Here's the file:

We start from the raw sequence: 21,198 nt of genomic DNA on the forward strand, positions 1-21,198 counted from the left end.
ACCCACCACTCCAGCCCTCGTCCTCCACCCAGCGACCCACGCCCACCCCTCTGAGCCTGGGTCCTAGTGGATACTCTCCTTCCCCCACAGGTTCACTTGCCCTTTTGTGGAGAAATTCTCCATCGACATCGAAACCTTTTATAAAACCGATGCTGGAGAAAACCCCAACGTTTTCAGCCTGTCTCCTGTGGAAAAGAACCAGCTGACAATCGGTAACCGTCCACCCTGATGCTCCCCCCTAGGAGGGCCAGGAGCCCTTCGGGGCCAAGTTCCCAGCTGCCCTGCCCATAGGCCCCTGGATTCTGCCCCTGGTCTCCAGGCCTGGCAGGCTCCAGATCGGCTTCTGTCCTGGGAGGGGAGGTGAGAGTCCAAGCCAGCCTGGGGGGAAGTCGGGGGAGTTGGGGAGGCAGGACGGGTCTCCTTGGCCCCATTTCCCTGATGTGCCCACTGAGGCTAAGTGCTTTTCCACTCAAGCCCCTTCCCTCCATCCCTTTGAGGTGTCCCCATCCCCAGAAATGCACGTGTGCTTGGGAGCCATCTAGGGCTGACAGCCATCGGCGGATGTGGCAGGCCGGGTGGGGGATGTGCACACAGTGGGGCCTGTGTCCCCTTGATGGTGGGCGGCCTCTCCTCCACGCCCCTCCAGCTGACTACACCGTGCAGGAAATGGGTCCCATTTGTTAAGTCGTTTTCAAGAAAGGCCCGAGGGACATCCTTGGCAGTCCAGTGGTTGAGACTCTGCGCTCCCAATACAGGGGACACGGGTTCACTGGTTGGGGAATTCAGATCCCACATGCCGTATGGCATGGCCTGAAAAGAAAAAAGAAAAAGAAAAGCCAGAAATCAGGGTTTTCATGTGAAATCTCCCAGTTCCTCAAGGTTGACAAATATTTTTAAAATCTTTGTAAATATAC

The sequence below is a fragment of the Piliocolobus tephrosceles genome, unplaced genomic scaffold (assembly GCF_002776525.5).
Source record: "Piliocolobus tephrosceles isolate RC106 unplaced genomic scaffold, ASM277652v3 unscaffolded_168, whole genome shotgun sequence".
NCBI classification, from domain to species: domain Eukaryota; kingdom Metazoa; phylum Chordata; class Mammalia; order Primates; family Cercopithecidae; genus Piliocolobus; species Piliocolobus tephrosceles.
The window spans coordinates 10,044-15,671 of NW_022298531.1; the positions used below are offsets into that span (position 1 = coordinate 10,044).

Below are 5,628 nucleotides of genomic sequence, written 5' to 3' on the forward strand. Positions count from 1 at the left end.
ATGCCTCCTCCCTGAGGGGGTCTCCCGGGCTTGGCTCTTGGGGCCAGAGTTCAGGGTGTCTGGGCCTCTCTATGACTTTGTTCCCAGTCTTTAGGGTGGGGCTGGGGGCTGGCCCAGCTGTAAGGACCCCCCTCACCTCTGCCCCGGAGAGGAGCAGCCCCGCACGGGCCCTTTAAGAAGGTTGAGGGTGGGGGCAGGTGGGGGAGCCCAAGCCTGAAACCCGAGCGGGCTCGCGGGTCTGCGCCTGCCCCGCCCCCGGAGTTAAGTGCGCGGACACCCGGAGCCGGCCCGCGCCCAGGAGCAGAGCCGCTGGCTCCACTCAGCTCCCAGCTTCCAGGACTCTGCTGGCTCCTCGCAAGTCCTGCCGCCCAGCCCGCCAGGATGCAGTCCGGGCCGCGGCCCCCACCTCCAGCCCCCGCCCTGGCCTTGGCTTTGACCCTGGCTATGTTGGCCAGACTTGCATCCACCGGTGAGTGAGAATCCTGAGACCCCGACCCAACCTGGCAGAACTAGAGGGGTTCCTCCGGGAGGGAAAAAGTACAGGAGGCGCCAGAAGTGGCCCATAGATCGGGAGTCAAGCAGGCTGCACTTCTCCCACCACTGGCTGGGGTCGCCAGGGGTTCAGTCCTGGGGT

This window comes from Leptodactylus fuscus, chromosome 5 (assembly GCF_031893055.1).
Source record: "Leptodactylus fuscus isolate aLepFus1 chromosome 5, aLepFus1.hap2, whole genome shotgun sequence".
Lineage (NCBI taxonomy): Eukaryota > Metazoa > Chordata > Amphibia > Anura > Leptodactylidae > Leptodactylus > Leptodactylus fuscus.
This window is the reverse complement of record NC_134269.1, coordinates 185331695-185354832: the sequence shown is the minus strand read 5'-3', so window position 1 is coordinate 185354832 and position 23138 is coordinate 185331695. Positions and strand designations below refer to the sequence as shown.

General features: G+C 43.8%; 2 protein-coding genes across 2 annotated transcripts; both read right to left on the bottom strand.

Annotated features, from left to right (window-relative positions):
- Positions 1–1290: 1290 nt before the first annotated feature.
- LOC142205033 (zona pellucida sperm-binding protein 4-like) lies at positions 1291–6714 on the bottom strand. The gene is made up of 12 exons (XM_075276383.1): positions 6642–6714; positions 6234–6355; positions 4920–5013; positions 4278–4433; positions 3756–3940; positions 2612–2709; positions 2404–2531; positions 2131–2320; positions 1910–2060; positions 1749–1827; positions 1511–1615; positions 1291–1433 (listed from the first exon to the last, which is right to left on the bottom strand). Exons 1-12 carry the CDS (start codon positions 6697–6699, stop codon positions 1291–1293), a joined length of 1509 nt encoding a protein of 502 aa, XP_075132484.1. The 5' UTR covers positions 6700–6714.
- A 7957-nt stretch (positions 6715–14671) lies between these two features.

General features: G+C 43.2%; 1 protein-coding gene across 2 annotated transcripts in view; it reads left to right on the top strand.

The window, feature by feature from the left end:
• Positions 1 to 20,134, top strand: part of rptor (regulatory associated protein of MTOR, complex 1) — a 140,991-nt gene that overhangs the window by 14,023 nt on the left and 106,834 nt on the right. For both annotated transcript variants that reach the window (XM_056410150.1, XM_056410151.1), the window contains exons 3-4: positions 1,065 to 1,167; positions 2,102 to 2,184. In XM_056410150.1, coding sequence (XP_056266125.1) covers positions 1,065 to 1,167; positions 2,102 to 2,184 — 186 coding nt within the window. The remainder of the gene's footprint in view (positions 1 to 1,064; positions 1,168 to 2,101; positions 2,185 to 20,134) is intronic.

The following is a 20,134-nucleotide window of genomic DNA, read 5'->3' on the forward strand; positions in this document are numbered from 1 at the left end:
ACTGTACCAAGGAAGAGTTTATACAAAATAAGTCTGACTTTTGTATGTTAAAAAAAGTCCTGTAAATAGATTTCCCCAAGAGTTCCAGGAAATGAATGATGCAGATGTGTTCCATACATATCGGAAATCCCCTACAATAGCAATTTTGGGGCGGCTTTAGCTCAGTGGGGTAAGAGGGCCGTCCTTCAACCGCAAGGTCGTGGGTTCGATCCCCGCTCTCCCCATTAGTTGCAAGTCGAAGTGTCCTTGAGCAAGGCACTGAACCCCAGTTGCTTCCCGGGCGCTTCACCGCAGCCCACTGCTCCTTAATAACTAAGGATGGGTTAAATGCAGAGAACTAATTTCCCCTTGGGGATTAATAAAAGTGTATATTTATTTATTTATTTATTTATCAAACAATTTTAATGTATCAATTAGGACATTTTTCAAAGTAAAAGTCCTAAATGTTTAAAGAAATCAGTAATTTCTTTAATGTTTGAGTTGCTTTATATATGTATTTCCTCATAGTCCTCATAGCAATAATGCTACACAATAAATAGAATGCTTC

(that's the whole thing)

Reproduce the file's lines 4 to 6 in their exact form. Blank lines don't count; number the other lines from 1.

Source record: "Piliocolobus tephrosceles isolate RC106 unplaced genomic scaffold, ASM277652v3 unscaffolded_168, whole genome shotgun sequence".
NCBI classification, from domain to species: domain Eukaryota; kingdom Metazoa; phylum Chordata; class Mammalia; order Primates; family Cercopithecidae; genus Piliocolobus; species Piliocolobus tephrosceles.
The window spans coordinates 10,044-15,671 of NW_022298531.1; the positions used below are offsets into that span (position 1 = coordinate 10,044).